It was at last year’s Brilliant Corners when the Brian Irvine Ensemble ended their 6-year hiatus, and for good reason. Irvine cuts a singular figure not just in Northern Irish music, but worldwide, as one who embodies the spirit of the perpetually open-minded Brilliant Corners and all that jazz music encompasses, by pushing ever forward, with only a slight glance at anything that preceded.
The ensemble comprises around a dozen in number, drawn from varying backgrounds of contemporary classical, jazz & improvised music in Europe & Russia. As with many of artists comprising the Brilliant Corners 2019 lineup, their performances give themselves entirely over to neither formless improvisation nor rigid composition, but rather are a masterclass in the art of a breathing, unified performance.
The plaudits and chops of Irvine and his ensemble are inarguable, and eclectic; The Washington Post said his ensemble was “Some of the most exhilarating and imaginative music you’ll ever hope to hear……musical play in the highest sense: exuberant, spontaneous and irresistibly alive”, and awards include two British Composers Awards, a BBC Jazz Award for Best New Work, Major Individual Artist Award from the Northern Ireland Arts Council, Paul Hamlyn Composers Award, even being named as the first Music Laureate for the City of Belfast in 2015. He has collaborated with artists across almost every discipline, from Seamus Heaney, to Japanese noise musician Keiji Haino, to David Holmes.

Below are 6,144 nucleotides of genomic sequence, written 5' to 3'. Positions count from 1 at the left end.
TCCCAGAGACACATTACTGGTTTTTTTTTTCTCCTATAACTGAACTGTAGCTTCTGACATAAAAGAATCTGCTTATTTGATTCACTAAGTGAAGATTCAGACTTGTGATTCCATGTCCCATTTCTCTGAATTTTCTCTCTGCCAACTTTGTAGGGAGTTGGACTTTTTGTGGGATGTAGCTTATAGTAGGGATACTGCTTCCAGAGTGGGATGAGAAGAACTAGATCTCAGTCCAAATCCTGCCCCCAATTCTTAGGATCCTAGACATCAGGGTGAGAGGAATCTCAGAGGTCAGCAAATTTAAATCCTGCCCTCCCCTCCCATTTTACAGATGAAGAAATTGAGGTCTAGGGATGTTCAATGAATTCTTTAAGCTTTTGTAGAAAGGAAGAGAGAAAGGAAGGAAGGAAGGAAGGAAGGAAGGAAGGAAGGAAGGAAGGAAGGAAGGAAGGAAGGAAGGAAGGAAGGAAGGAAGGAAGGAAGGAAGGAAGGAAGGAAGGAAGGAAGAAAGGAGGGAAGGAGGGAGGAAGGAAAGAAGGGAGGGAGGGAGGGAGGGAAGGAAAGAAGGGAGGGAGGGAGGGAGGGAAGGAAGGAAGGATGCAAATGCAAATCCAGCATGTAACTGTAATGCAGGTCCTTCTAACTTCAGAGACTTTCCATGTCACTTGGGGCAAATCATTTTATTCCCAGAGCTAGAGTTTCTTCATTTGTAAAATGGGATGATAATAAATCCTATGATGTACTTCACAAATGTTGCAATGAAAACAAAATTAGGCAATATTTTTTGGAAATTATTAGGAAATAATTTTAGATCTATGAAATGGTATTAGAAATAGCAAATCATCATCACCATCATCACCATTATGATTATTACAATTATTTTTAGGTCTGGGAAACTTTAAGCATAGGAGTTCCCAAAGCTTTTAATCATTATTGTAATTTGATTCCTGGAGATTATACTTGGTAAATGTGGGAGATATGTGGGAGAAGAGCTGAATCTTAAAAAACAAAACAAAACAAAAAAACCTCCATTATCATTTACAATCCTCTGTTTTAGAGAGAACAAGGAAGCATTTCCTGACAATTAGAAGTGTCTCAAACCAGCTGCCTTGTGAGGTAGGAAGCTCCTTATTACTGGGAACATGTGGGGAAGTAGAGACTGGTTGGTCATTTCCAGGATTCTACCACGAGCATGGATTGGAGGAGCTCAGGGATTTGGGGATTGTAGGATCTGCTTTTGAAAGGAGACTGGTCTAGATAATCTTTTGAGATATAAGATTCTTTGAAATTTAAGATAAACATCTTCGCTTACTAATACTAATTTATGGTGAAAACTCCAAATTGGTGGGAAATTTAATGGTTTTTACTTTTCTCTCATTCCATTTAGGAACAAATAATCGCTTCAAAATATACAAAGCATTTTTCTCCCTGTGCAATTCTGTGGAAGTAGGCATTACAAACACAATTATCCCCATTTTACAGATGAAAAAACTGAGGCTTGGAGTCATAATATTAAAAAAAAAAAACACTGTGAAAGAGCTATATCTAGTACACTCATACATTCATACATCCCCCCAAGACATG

As he’s described, his music often takes the form of super-structures that see collisions between multiple performers, conductors or orchestras. Indeed, today’s daytime performance in Derry saw new music showcased that, while based on set frameworks, had Irvine invite audience members to conduct alongside himself. Its execution could be as comparable to 70s Zappa or Captain Beefheart as it could be to European master Han Bennink and his Instant Composers Pool, whereby feats of musicianship are punctuated by joyous revelry.
A core tenet of Irvine’s approach to the ensemble is the placement of trust in the personality of each location and musician to shine through, without being precious about hitting any points, leading to truly liberated music; improvisation that holds on to its musicality, musicians forced to run with the composition, evading the constant string of obstacles placed in their path. In “challenging the diehards”, the Brian Irvine Ensemble is laying foundations for the future.
The Brian Irvine Ensemble play the Black Box tomorrow night – Wednesday, March 6 – with a very limited number of tickets remaining available here, priced £14, or £10 concession.
This date kicks off a short all-Ireland tour for the ensemble, which takes in Dolan’s on Thursday, March 7, The Button Factory on Friday, March 8 & Navan’s Solstice Arts Centre this Saturday, March 9.